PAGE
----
News Archive

First Official Visit by New Nuncio Archbishop Pedro Lopez Quintana:
The Gospel Will Take Root Only if it Has a Profitable Meeting With Cultures and Traditions of the People Among Whom it is Proclaimed

Kathmandu (Fides Service) To see the country, meet the people and the authorities and encourage church personnel Archbishop Pedro Lopez Quintana, newly appointed Papal Nuncio to India and Nepal made a first official visit to Nepal 2-8 July.

On his arrival in Kathmandu on 2 July, the Nuncio was welcomed by the pro-Prefect Father Pius Perimanaw and a representative of his Majesty King Gyanendra Bir Bikram. The Archbishop then went to the Royal Palace to present his credentials and have a private conversation with the King.

In his week-long stay the Archbishop had the opportunity to visit various religious communities and see for himself the situation of the Church in Nepal. On July 5 in the Cathedral dedicated to the Assumption of the Blessed Virgin Mary The Nuncio said Mass for the local Catholic community. In his homily he traced the history of Christianity in Nepal and thanked Religious men and women for their contribution towards helping the community to grow.

The Nuncio said: “The Gospel can only take root if it has a profitable meeting with the culture and traditions of the peoples among whom it is proclaimed. We do not uproot something in order to replace it with something else. To proclaim Jesus Christ among people who already have a religion is not an act of violence, because the Church proposes, she does not impose. The Church proclaims the Good News of Christ in its entirety but at the same time she has respect, love and esteem for the culture and traditions of those who listen to her preaching”. Archbishop Lopez Quintana underlined that it is often difficult to announce the Good New and he encouraged the local community to persevere with faith, hope and charity.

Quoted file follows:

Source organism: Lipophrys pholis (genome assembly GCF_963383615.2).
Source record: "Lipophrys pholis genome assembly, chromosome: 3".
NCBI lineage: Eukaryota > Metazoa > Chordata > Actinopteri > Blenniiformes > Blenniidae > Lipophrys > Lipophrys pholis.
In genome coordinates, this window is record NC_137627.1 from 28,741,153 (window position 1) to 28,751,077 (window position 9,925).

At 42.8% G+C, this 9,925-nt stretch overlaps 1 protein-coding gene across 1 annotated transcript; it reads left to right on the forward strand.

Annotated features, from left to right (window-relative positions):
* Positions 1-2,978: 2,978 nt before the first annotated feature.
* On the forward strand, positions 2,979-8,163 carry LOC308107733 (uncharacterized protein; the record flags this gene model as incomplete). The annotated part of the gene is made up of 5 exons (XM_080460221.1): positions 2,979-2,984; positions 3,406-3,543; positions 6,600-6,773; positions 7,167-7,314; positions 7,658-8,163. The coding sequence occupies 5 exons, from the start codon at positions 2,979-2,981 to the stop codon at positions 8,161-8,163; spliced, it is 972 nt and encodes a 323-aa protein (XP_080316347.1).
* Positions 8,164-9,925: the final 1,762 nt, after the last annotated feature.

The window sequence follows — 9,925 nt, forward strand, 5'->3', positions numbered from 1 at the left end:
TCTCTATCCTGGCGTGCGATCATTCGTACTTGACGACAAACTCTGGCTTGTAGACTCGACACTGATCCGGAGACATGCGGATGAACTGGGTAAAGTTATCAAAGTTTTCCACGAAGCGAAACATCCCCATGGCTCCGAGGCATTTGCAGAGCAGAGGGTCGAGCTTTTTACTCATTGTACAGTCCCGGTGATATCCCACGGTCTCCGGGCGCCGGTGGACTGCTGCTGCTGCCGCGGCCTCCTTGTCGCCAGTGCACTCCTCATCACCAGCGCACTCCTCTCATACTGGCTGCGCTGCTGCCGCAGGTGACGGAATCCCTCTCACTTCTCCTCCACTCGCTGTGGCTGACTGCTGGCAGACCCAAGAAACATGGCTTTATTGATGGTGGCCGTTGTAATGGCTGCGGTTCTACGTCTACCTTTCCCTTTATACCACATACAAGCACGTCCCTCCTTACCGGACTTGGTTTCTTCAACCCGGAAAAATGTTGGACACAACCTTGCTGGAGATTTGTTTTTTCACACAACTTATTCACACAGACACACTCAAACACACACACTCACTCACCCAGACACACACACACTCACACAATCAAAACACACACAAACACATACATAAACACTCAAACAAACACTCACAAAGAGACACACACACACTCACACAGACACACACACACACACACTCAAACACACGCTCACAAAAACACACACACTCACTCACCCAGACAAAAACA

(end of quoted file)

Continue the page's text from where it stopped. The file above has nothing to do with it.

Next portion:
The Nuncio also met a group of local priests and religious who had come from all over the country for the occasion. He assured them that the process to elevate the ecclesiastical circumscription to the rank of diocese is moving and that he hoped to see it completed during his term of office.

Hinduism is the official language in the Kingdom of Nepal. Buddhism and Islam are also officially recognised. The local Church is taking steps to have Christianity recognised officially. The process could benefit from excellent relations with King Gyanendra Bir Bikram who is familiar with the Catholic Church and appreciates its activity, having been educated at a Catholic school and a pupil of the present Prefect Apostolic, Nepalese Jesuit Father Anthony Sharma.

At present there are about 6,000 Catholics in Nepal. The Catholic Mission was opened in 1983 with territory taken from Patna diocese in India and entrusted to the care of the Jesuit Fathers. It 1996 the Mission was elevated to the rank of Apostolic Prefecture. PA (Fides Service 9/7/2003

Attacks on Schools Fail to Deter Church in Nepal

KATMANDU, Nepal, OCT. 13, 2002 ( Despite recent Maoist rebel attacks on two Catholic schools in the Gorkha region, a priest says the local Church is determined to continue its mission of service.

On both occasions the rebels, who control a quarter of this Himalayan country, broke into the school building and torched classrooms.

"These attacks are made not only on Church institutions and schools," Father Anthony Sharma, prefect of Nepal's Apostolic Prefecture, told the Fides agency. "The Maoists rebels attack private enterprises; they want to abolish private property."

"But they do not have the support of the people," he said. "In regions under rebel control, the number of poor and homeless is on the rise. The Catholic community is esteemed in Nepal and we will continue our work consisting mostly in social assistance, education first of all. Our schools are highly appreciated; this is seen by the fact that most of the pupils are non-Christians."

This Arkansas-size country of 25.8 million is 86% Hindu, according to U.S. government data.


Home | Newsletters | Library | Vocations | History | Links | Search | Contact